But the buying of cannabis ultimately supports international drugs gangs who are importing it on a large scale, along with harder drugs. I feel that we are caught in a prohibition situation and this whole matter needs to be looked at in depth by a Royal Commission. Perhaps if cannabis was legalised and taxed the Government could afford more police officers. Currently many officers are reluctant to arrest people for minor possession, as it means hours in the station resulting in the offender being cautioned and released. Officers do not feel that this is the best use of their time.
Geoff, UK

How can sitting at home, relaxing with friends, watching TV in a 'chilled-out' state be considered an illegal or immoral act? When will politicians realise the reality of cannabis culture in the UK? Leave us to our lives and concentrate on the real threats to society. In 5 years time, cannabis will be decriminalised and these debates will seem academic. It is inevitable
Tim Porter, UK

Why is enforcing the law so terrible? Tobacco and alcohol are not illegal, drugs are. Why don't we all face the facts? The drug barons get very rich, very quickly, evade the law and cause misery to thousands of people. Crime is significantly associated and linked heavily to drugs. What is it that Ann Widdecombe is doing wrong? She is clearly trying to reach the root of the evil by clipping the branches. Keep up the good work!
Gareth (a non drug user), UK

The war on drugs is about as likely to succeed as any other policy that goes against human nature. One might as well try and stop the world from turning as attempt to stop people indulging in such illicit pleasures. The only way to get around the problem of drug crime is to stop making drug use a crime. Once there is a cheap, legal supply, the need for users to steal to feed their habit will be practically eliminated.
David, England

Prohibition gave Al Capone and the rest of the gangsters the ability to make a fortune and resulted in an explosion of gangland mayhem and murder. The illegal drugs market today is similar. Where does all that money come from that people kill each other for and bribe policemen with? All because drugs are illegal. Mr Kennedy is correct that cannabis should be decriminalised and, of course, he is being vilified by those petrified chunks of wood who pass for the representatives of the people. Shame on them for hypocrisy and good on HIM for common sense.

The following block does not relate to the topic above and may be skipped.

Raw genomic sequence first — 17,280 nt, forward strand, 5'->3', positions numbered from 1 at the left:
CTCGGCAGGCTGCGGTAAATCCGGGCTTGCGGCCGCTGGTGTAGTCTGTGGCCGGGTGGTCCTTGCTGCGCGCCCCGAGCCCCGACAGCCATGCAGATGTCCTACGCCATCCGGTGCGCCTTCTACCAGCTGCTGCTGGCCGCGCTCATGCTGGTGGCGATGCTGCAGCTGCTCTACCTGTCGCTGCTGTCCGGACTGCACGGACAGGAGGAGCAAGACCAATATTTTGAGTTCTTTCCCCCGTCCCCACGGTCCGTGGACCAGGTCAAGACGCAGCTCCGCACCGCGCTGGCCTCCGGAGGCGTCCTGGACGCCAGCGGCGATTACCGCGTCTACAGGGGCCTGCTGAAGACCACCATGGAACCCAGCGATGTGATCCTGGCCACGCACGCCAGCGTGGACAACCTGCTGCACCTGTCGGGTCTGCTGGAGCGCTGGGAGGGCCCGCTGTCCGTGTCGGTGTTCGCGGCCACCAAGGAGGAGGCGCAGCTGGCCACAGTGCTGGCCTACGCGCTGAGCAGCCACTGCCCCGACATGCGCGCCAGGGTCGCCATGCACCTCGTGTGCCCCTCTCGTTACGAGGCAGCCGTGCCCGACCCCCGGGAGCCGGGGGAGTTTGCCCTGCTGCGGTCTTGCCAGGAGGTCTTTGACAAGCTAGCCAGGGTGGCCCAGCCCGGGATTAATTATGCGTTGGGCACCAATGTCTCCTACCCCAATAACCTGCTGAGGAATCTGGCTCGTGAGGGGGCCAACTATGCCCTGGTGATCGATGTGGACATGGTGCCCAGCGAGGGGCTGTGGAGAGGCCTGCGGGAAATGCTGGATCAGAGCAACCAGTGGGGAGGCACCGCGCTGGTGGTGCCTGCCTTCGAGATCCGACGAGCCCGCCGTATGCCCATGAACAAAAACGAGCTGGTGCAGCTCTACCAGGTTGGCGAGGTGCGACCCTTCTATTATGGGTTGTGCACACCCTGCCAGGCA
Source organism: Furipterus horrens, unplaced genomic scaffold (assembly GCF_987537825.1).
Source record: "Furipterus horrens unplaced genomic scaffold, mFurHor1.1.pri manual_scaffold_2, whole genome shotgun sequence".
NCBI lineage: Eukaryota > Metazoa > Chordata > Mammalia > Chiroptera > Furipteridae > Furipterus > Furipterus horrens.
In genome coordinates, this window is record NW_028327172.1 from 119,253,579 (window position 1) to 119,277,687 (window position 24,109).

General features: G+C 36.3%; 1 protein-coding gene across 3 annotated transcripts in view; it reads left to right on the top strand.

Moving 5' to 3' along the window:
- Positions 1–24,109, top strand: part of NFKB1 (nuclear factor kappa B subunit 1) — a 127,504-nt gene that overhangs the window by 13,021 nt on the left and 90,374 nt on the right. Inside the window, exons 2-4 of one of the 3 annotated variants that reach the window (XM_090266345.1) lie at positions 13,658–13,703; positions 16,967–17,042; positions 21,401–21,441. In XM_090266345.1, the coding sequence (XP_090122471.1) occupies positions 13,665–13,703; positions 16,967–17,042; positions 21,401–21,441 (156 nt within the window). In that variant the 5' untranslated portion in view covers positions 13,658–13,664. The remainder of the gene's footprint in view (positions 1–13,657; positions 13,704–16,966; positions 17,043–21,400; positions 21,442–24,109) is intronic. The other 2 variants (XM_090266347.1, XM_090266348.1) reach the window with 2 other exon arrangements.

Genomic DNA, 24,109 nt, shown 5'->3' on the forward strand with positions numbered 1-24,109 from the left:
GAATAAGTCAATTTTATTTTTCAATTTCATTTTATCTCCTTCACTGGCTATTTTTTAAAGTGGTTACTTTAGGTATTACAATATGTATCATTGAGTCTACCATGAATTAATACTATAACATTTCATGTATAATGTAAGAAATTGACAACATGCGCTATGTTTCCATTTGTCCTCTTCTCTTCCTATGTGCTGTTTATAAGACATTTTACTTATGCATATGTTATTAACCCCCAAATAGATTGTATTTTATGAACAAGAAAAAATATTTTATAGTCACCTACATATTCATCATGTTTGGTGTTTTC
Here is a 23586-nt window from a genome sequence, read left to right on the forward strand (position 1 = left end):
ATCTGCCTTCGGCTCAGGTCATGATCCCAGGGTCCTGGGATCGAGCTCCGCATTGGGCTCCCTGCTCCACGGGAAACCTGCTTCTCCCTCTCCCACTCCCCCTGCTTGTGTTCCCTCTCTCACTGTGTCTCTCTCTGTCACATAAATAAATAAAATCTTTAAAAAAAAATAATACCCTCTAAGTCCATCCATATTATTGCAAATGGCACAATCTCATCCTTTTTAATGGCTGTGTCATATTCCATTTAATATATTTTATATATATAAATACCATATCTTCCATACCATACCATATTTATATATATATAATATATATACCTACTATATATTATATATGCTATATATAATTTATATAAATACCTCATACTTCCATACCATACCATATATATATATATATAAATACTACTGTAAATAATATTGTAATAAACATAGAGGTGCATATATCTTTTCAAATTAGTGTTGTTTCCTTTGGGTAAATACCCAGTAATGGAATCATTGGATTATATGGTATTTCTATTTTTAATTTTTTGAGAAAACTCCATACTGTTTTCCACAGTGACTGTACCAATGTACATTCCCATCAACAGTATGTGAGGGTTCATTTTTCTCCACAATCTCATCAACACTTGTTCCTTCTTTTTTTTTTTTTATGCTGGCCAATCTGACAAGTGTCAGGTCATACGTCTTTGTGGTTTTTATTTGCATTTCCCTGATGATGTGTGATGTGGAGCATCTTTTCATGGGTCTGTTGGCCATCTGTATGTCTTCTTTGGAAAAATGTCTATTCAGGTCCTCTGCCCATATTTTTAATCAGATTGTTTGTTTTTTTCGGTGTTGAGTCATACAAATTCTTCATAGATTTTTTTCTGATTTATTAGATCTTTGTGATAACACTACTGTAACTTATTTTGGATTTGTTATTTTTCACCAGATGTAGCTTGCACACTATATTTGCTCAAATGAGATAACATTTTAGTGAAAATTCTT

Carolyn Zaremba, San Francisco, USA

Even if you were a fan of zero tolerance you'd have to admit to the un-enforceability of this daft law

Laura Davies, Oxford, UK
Even if you were a fan of zero tolerance you'd have to admit to the un-enforceability of this daft law. Making criminals out of recreational cannabis users is a complete anachronism as it is: its barely enforced now. Decriminalising cannabis would be about making the law conform to the reality. Trying to go in the opposite direction is laughable and more evidence of the far right lunacy of today's Tory party.
Laura Davies, Oxford, UK

I will now always associate Ann Widdecombe with the word "dope"
Streve N, London UK

While she is on the bandwagon why doesn't Ms Widdecombe do some thing about the drugs that really kill Britons - Alcohol and Tobacco! Or is that a stupid question? Death from Alcohol is acceptable, but a bit of paranoia from 'grass' is not? It is still a matter of political self-interest!
Patrick B, UK

I was under the impression that possessing or using drugs was illegal

Sue, Bedford
I was under the impression that possessing or using drugs was illegal. So what is so wrong in enforcing this? By not convicting users and dealers we are giving out the signal that this is acceptable. What is so different about this crime from any other?
Sue, Bedford

The law on cannabis in the UK is ignored by a large minority of people and brings the whole system into disrepute. The fact is that the Treasury is addicted to alcohol and tobacco, and cannabis - which can be successfully cultivated at home, even in the UK- is a threat to the state's cut of the legal drug money. Hypocrisy is not new in politics but the Tories' absurd posturing is a relief if it drives them down in the polls.
Maurice, England

Ann Widdecombe rightly states that 80% of burglaries are committed to finance illegal drug use. But if drug users are resorting to theft to pay for drugs, how will imposing higher fines help? Surely they will just steal more in order to pay them. Like most Tory party policies, it's all good headline grabbing stuff, but it doesn't bear even ten seconds' scrutiny.
James Slodzik, UK

As an ex-pat, it's sad to see the UK drift towards these senseless proposals with little or no thought of how they relate to real life. We should have "zero tolerance" of any proposals which show no tolerance of social differences, which should be welcomed and embraced positively rather than crushed.
Dave Watson, Melbourne, Australia

Zero tolerance on drugs is straightforward common sense. The links between drug use and crime were proven long ago, and at a time when crime in the UK has reached astronomical proportions, what sense does it make to legalise the very cause of it?
Mark Counsell, Canada

How about "zero tolerance" of politicians who waste their time and our money on trying to bring in daft, unenforceable laws?
Gary Dale, England

Taking drugs of any kind is illegal. It is about time these people were punished properly and not given a token slap on the wrist. Good on you Ann.